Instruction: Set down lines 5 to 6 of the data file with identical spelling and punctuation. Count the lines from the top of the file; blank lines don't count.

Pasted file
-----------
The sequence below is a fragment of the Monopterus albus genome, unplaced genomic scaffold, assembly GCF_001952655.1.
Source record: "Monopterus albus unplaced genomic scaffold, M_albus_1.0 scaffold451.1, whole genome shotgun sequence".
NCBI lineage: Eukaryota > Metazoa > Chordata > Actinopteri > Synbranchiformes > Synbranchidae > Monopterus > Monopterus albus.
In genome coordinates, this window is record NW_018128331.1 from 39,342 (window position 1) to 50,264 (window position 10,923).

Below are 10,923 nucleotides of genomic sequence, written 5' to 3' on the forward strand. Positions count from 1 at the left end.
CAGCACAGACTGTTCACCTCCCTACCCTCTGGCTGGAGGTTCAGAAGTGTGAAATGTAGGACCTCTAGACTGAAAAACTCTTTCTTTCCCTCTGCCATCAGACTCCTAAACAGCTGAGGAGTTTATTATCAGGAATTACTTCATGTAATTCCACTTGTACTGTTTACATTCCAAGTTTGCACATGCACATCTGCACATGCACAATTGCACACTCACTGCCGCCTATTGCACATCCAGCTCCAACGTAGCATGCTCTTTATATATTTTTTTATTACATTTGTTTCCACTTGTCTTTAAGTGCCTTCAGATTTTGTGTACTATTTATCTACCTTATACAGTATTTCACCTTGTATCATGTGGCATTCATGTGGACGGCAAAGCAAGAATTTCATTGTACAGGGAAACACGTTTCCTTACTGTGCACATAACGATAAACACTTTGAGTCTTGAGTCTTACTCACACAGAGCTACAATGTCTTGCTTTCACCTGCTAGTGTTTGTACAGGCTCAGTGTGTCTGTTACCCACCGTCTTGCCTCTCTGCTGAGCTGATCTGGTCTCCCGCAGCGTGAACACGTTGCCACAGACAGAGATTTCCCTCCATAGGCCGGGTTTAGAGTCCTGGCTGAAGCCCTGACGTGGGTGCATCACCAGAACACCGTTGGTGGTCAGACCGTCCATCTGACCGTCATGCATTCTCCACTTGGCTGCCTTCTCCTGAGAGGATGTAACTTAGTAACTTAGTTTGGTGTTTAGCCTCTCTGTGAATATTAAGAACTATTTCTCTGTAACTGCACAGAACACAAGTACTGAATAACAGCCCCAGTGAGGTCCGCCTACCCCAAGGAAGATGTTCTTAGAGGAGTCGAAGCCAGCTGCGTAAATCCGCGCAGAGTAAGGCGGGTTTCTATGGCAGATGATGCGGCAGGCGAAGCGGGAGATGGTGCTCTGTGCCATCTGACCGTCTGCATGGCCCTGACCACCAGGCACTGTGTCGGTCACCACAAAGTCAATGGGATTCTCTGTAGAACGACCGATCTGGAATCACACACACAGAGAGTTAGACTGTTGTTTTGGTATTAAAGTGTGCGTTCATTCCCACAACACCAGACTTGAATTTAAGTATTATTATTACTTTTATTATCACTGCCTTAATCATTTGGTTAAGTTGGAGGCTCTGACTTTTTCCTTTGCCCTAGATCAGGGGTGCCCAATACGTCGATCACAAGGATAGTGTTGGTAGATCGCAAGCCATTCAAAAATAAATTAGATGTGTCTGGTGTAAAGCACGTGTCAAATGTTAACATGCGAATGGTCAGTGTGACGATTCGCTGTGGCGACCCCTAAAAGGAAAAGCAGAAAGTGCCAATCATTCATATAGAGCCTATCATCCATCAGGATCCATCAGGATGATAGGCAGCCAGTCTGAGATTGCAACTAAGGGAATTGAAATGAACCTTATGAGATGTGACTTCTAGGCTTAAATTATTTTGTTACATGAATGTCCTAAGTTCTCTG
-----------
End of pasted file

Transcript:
Below are 10,923 nucleotides of genomic sequence, written 5' to 3' on the forward strand. Positions count from 1 at the left end.
CAGCACAGACTGTTCACCTCCCTACCCTCTGGCTGGAGGTTCAGAAGTGTGAAATGTAGGACCTCTAGACTGAAAAACTCTTTCTTTCCCTCTGCCATCAGACTCCTAAACAGCTGAGGAGTTTATTATCAGGAATTACTTCATGTAATTCCACTTGTACTGTTTACATTCCAAGTTTGCACATGCACATCTGCACATGCACAATTGCACACTCACTGCCGCCTATTGCACATCCAGCTCCAACGTAGCATGCTCTTTATATATTTTTTTATTACATTTGTTTCCACTTGTCTTTAAGTGCCTTCAGATTTTGTGTACTATTTATCTACCTTATACAGTATTTCACCTTGTATCATGTGGCATTCATGTGGACGGCAAAGCAAGAATTTCATTGTACAGGGAAACACGTTTCCTTACTGTGCACATAACGATAAACACTTTGAGTCTTGAGTCTTACTCACACAGAGCTACAATGTCTTGCTTTCACCTGCTAGTGTTTGTACAGGCTCAGTGTGTCTGTTACCCACCGTCTTGCCTCTCTGCTGAGCTGATCTGGTCTCCCGCAGCGTGAACACGTTGCCACAGACAGAGATTTCCCTCCATAGGCCGGGTTTAGAGTCCTGGCTGAAGCCCTGACGTGGGTGCATCACCAGAACACCGTTGGTGGTCAGACCGTCCATCTGACCGTCATGCATTCTCCACTTGGCTGCCTTCTCCTGAGAGGATGTAACTTAGTAACTTAGTTTGGTGTTTAGCCTCTCTGTGAATATTAAGAACTATTTCTCTGTAACTGCACAGAACACAAGTACTGAATAACAGCCCCAGTGAGGTCCGCCTACCCCAAGGAAGATGTTCTTAGAGGAGTCGAAGCCAGCTGCGTAAATCCGCGCAGAGTAAGGCGGGTTTCTATGGCAGATGATGCGGCAGGCGAAGCGGGAGATGGTGCTCTGTGCCATCTGACCGTCTGCATGGCCCTGACCACCAGGCACTGTGTCGGTCACCACAAAGTCAATGGGATTCTCTGTAGAACGACCGATCTGGAATCACACACACAGAGAGTTAGACTGTTGTTTTGGTATTAAAGTGTGCGTTCATTCCCACAACACCAGACTTGAATTTAAGTATTATTATTACTTTTATTATCACTGCCTTAATCATTTGGTTAAGTTGGAGGCTCTGACTTTTTCCTTTGCCCTAGATCAGGGGTGCCCAATACGTCGATCACAAGGATAGTGTTGGTAGATCGCAAGCCATTCAAAAATAAATTAGATGTGTCTGGTGTAAAGCACGTGTCAAATGTTAACATGCGAATGGTCAGTGTGACGATTCGCTGTGGCGACCCCTAAAAGGAAAAGCAGAAAGTGCCAATCATTCATATAGAGCCTATCATCCATCAGGATCCATCAGGATGATAGGCAGCCAGTCTGAGATTGCAACTAAGGGAATTGAAATGAACCTTATGAGATGTGACTTCTAGGCTTAAATTATTTTGTTACATGAATGTCCTAAGTTCTCTG